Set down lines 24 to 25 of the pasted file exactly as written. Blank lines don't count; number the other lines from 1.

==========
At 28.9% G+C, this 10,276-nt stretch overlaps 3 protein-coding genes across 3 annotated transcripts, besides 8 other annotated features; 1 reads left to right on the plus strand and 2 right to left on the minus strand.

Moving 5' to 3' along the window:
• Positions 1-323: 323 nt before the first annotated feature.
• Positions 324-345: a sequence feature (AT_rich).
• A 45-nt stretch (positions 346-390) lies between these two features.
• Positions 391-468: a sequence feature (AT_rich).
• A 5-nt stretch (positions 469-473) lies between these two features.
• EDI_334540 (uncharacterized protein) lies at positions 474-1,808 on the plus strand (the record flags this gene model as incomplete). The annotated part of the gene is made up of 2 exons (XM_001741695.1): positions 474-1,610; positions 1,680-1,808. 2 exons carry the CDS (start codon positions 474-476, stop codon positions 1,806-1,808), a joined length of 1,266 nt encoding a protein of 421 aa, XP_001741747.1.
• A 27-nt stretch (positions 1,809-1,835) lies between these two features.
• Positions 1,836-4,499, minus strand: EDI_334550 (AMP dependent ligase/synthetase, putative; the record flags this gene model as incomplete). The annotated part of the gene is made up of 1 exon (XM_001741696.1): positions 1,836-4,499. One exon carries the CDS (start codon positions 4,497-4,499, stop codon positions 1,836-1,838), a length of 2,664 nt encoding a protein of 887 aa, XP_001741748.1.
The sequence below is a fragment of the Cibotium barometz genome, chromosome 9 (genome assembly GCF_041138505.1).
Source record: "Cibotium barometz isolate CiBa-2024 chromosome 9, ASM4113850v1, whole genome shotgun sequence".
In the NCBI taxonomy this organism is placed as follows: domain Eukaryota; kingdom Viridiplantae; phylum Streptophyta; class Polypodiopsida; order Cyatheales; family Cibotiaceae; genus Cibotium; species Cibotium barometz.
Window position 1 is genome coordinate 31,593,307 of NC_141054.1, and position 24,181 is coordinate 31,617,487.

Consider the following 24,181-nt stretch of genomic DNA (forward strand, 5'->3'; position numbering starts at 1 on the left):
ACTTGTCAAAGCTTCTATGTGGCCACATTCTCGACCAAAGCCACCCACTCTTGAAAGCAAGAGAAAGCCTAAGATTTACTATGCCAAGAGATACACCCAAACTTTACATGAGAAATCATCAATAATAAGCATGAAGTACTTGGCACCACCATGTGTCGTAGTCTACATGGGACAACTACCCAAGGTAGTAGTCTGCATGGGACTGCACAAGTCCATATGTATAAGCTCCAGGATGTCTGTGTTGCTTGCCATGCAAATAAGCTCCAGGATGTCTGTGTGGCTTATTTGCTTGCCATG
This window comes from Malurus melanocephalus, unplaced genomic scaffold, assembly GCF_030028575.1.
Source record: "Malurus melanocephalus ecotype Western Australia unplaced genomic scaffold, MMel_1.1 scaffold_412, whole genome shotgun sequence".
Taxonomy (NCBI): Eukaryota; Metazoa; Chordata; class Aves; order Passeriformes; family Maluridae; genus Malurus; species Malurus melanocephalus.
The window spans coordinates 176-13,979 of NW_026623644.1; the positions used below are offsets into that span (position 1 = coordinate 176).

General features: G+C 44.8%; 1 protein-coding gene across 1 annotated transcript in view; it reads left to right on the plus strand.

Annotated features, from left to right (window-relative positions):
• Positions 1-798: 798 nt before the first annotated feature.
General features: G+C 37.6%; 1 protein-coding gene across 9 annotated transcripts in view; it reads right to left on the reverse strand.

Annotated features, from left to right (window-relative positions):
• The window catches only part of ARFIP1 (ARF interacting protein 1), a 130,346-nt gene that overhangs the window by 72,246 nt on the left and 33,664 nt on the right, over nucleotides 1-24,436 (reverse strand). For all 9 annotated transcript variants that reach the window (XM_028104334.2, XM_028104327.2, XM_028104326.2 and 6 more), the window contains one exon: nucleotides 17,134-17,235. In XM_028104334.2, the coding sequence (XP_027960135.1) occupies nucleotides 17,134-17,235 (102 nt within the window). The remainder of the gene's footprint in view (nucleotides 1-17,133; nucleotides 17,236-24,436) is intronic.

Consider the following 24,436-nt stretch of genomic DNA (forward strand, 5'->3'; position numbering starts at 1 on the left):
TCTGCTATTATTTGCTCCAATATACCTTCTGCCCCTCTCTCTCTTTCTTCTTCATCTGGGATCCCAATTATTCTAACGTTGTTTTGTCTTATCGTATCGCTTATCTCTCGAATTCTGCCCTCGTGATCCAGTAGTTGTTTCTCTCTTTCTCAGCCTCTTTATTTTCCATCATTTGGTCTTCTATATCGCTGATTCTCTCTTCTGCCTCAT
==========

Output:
General features: G+C 37.6%; 1 protein-coding gene across 9 annotated transcripts in view; it reads right to left on the reverse strand.

Annotated features, from left to right (window-relative positions):